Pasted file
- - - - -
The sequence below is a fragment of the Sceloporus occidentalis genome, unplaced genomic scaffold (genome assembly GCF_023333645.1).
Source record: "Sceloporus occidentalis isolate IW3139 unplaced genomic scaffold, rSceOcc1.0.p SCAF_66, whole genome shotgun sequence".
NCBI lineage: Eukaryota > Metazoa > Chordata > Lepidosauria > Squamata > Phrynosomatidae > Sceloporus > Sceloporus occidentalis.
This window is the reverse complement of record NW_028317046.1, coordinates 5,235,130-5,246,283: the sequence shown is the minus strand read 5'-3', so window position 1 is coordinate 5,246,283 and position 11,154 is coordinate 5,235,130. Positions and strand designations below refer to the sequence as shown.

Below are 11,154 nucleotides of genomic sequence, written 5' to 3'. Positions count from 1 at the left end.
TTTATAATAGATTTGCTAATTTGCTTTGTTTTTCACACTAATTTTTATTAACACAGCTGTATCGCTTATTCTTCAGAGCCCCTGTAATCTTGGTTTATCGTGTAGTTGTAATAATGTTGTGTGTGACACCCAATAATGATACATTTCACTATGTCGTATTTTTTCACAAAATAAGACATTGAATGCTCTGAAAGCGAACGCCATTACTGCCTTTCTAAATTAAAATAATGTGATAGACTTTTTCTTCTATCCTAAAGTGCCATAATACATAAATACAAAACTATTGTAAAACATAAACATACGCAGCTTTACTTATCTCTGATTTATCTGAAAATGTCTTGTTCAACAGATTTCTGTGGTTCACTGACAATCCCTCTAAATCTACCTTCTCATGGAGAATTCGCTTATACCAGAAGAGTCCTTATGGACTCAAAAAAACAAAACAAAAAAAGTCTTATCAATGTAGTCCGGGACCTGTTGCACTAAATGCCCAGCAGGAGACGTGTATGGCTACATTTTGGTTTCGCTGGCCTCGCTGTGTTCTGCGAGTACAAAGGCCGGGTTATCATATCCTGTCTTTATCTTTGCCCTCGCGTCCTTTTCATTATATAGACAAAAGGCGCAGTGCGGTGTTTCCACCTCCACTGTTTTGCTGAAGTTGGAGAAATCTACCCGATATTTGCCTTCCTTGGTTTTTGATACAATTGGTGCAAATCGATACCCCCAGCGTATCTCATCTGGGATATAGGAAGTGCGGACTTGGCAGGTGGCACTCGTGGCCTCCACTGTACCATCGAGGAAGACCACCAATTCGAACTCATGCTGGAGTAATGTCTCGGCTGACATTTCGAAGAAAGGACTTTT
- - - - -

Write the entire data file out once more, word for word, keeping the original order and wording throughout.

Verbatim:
The sequence below is a fragment of the Sceloporus occidentalis genome, unplaced genomic scaffold (genome assembly GCF_023333645.1).
Source record: "Sceloporus occidentalis isolate IW3139 unplaced genomic scaffold, rSceOcc1.0.p SCAF_66, whole genome shotgun sequence".
NCBI lineage: Eukaryota > Metazoa > Chordata > Lepidosauria > Squamata > Phrynosomatidae > Sceloporus > Sceloporus occidentalis.
This window is the reverse complement of record NW_028317046.1, coordinates 5,235,130-5,246,283: the sequence shown is the minus strand read 5'-3', so window position 1 is coordinate 5,246,283 and position 11,154 is coordinate 5,235,130. Positions and strand designations below refer to the sequence as shown.

Below are 11,154 nucleotides of genomic sequence, written 5' to 3'. Positions count from 1 at the left end.
TTTATAATAGATTTGCTAATTTGCTTTGTTTTTCACACTAATTTTTATTAACACAGCTGTATCGCTTATTCTTCAGAGCCCCTGTAATCTTGGTTTATCGTGTAGTTGTAATAATGTTGTGTGTGACACCCAATAATGATACATTTCACTATGTCGTATTTTTTCACAAAATAAGACATTGAATGCTCTGAAAGCGAACGCCATTACTGCCTTTCTAAATTAAAATAATGTGATAGACTTTTTCTTCTATCCTAAAGTGCCATAATACATAAATACAAAACTATTGTAAAACATAAACATACGCAGCTTTACTTATCTCTGATTTATCTGAAAATGTCTTGTTCAACAGATTTCTGTGGTTCACTGACAATCCCTCTAAATCTACCTTCTCATGGAGAATTCGCTTATACCAGAAGAGTCCTTATGGACTCAAAAAAACAAAACAAAAAAAGTCTTATCAATGTAGTCCGGGACCTGTTGCACTAAATGCCCAGCAGGAGACGTGTATGGCTACATTTTGGTTTCGCTGGCCTCGCTGTGTTCTGCGAGTACAAAGGCCGGGTTATCATATCCTGTCTTTATCTTTGCCCTCGCGTCCTTTTCATTATATAGACAAAAGGCGCAGTGCGGTGTTTCCACCTCCACTGTTTTGCTGAAGTTGGAGAAATCTACCCGATATTTGCCTTCCTTGGTTTTTGATACAATTGGTGCAAATCGATACCCCCAGCGTATCTCATCTGGGATATAGGAAGTGCGGACTTGGCAGGTGGCACTCGTGGCCTCCACTGTACCATCGAGGAAGACCACCAATTCGAACTCATGCTGGAGTAATGTCTCGGCTGACATTTCGAAGAAAGGACTTTT